After taking a complete medical and family history, your doctor will perform a physical examination to determine the cause. The doctor might tell you to perform the following tests:

  • Blood Tests - Complete blood count, serum levels, and clotting abilities.

  • Stool test.

  • MRI (magnetic resonance imaging), X-ray, and CT (computed tomography) scans are used to see if there is any pathology in the gastrointestinal tract.

  • Gastroscopy or colonoscopy to assess the gut condition.

What Are the Treatment Options Available for Black Stools?

Treatment for black stools depends on the cause. Treating the underlying condition will treat this problem. The treatment options include:

  • Sitz bath for preventing hemorrhoids from bleeding.

  • Proton pump inhibitors (PPIs) will be prescribed to heal the ulcers.

  • Stool softener to treat constipation.

  • Antibiotics and immunosuppressants for IBD and infection.

  • Antacids for bleeding ulcers.

  • In severe cases, surgery will be recommended.

  • Surgery is necessary for vein abnormalities, polyps, and obstructions.

  • For cancer, chemotherapy, radiation therapy, and surgery might be needed.

Too much bleeding can result in severe anemia, which can also be fatal. If you have developed severe anemia, a blood transfusion might be necessary.

How Can Black Stools Be Prevented?

Dietary changes are the most suggested way to prevent black stools. Some of the causes of black stools can be prevented by:

  • Drinking plenty of water. It is recommended to drink 2 liters of water every day.

  • Eating a diet rich in fiber. Beans, green peas, and lentils are found to be rich in fibers.

  • Consume whole grains.

  • Avoid eating processed meats.

  • Avoid consuming refined sugars, trans fat, and saturated fat.

  • Consume more fruits and vegetables.

  • Exercise regularly.

Conclusion:

Black or tarry stools do not always suggest a serious condition. If the cause is food (licorice and beetroot), then black stool is not a problem. If it is accompanied by other symptoms, then consult a doctor online. So ultimately, the severity of black stools is measured by the accompanying symptoms.

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Frequently Asked Questions


1.

What Does a Black Stool Indicate?

Black stools are termed as “melena.” Black stools most often indicate the presence of upper gastrointestinal tract bleeding. There can be many causes for upper digestive tract bleeding like peptic ulcer disease, a tumor, or liver disease, etc. Black stools can also be caused by the intake of certain medicines like iron supplements.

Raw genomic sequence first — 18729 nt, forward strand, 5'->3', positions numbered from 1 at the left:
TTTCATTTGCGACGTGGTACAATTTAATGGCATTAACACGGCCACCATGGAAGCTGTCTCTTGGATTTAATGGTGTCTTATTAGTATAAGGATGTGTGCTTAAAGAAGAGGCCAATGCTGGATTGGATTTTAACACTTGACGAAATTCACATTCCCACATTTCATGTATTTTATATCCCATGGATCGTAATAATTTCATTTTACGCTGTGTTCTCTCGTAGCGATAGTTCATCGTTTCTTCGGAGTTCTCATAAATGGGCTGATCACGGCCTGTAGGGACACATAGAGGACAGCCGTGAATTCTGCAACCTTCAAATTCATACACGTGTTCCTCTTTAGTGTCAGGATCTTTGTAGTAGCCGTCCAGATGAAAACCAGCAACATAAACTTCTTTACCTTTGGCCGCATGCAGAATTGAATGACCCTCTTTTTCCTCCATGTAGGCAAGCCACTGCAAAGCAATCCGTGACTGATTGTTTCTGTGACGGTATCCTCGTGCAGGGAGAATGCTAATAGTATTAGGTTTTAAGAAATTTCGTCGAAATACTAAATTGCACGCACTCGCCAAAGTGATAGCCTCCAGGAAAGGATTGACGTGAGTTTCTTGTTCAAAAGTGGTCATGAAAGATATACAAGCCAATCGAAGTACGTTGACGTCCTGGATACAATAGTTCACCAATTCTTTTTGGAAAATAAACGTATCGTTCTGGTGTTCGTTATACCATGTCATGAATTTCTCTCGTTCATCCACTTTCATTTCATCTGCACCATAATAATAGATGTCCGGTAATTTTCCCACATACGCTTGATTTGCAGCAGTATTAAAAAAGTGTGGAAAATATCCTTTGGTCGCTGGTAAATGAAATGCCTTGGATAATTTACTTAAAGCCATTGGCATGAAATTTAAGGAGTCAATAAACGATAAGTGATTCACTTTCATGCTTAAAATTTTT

2.

What Does Tarry Stool Look Like?

The appearance of black tarry stools is because the red blood cells that are released from the bleeding site are broken down by the digestive enzymes. This process turns the stool black. A dark tarry stool looks very sticky, and it is very foul-smelling. Thus, gastrointestinal bleeding is a medical emergency, and if a person notices his or her stools with these features, immediate medical treatment is necessary.

3.

Should I Worry If My Stool Is Black?

Black stools can be caused by varied reasons, the simplest reason would be the intake of dark-colored foods, and the most severe cause could be ongoing gastrointestinal bleeding. It is mandatory for the doctor to rule out internal bleeding when you have a black stool. When you have other symptoms like vomiting, pain, and diarrhea, immediate medical care is needed. Therefore, the black stool is something you have to worry about.

4.

What Medications Cause Black Stool?

Medications that cause a patient to present with black stool are iron supplements, activated charcoal, and medicines that contain bismuth in them. Therefore, when a doctor prescribes these kinds of medications to patients, it is necessary to educate the patients about black stools. This will avoid unnecessary fear in patients.

5.

How Long Does Black Stool Last?

When the black stools are induced due to the intake of medicines, it might last during the complete period of medications. Also, it will last up to several days, even after the patient has stopped taking the medicines. But, when the cause is upper gastrointestinal bleeding, the black stools might only cease when the bleeding is treated and stopped. The condition of the patient might progressively deteriorate if the cause is not treated.

6.

What Foods Cause Black Stools?

Intake of certain foods leads to the formation of black stools. Those foods are blackberries, blood sausages, dark chocolates, and black licorice. Thus, when patients come to the clinic with a history of intake of these foods, it is important for the doctor to ensure that it is normal. If not, then the patient should be checked for any other medical conditions.